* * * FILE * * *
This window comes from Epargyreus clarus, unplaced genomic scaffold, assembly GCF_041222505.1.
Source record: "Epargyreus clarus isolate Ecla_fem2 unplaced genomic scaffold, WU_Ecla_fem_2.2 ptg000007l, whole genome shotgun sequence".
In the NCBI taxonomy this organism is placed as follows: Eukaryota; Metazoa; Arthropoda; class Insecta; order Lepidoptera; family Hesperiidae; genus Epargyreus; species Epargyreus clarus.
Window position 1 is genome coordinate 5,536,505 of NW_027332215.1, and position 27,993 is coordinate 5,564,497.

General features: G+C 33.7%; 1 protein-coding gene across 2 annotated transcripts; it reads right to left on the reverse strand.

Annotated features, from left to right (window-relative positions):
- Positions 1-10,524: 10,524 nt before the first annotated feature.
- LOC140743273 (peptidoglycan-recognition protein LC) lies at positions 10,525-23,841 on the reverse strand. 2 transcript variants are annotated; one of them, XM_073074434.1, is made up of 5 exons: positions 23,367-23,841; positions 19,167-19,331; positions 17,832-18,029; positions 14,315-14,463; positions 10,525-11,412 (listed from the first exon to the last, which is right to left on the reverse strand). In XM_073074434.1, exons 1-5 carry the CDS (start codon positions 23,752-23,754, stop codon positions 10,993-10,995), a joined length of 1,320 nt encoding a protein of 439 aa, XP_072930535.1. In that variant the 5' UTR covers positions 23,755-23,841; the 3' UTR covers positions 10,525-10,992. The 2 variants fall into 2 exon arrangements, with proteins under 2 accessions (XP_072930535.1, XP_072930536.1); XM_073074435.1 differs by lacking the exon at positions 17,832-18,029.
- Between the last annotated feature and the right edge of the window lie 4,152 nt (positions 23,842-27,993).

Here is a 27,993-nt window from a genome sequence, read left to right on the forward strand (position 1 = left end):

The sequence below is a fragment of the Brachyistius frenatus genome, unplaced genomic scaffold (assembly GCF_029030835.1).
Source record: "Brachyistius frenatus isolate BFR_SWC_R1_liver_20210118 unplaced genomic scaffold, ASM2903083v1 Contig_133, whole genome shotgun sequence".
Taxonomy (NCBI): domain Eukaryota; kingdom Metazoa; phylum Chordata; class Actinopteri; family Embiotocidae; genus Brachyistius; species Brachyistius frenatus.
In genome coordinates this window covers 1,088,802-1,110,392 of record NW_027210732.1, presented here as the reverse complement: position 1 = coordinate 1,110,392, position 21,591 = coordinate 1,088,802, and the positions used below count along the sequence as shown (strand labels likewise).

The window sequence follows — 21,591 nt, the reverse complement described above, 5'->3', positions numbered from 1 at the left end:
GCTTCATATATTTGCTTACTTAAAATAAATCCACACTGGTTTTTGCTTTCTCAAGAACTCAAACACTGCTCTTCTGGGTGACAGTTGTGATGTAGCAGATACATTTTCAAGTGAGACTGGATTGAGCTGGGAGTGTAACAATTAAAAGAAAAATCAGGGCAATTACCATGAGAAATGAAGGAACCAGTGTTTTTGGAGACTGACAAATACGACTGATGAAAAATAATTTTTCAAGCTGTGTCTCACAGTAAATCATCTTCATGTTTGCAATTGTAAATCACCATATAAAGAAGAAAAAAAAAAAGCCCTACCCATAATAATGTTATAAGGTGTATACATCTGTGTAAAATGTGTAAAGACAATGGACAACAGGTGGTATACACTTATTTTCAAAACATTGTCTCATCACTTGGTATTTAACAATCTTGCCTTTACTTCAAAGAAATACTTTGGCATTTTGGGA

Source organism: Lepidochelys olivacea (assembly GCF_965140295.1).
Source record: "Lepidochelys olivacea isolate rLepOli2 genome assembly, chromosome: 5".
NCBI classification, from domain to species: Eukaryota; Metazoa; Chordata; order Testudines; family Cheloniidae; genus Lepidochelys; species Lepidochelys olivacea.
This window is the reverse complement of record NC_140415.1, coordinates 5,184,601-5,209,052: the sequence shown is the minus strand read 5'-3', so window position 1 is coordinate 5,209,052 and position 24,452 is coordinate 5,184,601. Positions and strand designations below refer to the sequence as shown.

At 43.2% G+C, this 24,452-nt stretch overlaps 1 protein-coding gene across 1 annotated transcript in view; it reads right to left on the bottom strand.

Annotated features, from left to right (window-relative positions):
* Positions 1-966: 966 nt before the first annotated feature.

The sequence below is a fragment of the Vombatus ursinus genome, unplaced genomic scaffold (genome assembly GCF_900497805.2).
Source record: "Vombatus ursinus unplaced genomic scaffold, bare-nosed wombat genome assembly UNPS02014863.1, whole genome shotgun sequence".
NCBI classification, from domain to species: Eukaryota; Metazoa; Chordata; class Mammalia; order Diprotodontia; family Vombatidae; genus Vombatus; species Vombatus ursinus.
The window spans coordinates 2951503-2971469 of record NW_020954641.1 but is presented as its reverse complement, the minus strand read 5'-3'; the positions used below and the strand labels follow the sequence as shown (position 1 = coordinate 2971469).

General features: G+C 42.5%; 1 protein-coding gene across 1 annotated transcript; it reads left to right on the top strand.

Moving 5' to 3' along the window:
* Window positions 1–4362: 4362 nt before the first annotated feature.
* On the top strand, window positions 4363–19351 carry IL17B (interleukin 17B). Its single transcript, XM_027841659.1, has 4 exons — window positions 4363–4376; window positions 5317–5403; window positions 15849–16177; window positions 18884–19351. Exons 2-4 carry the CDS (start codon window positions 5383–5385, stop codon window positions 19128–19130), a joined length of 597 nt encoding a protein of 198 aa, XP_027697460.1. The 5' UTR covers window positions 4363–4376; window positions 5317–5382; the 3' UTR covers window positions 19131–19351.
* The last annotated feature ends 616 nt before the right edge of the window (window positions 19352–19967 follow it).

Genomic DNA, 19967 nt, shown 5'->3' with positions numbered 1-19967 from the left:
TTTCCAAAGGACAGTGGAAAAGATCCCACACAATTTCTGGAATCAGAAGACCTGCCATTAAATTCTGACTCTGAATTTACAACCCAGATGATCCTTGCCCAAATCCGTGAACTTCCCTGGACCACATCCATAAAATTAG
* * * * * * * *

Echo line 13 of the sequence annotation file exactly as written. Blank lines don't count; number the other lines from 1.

Taxonomy (NCBI): domain Eukaryota; kingdom Metazoa; phylum Chordata; class Actinopteri; family Embiotocidae; genus Brachyistius; species Brachyistius frenatus.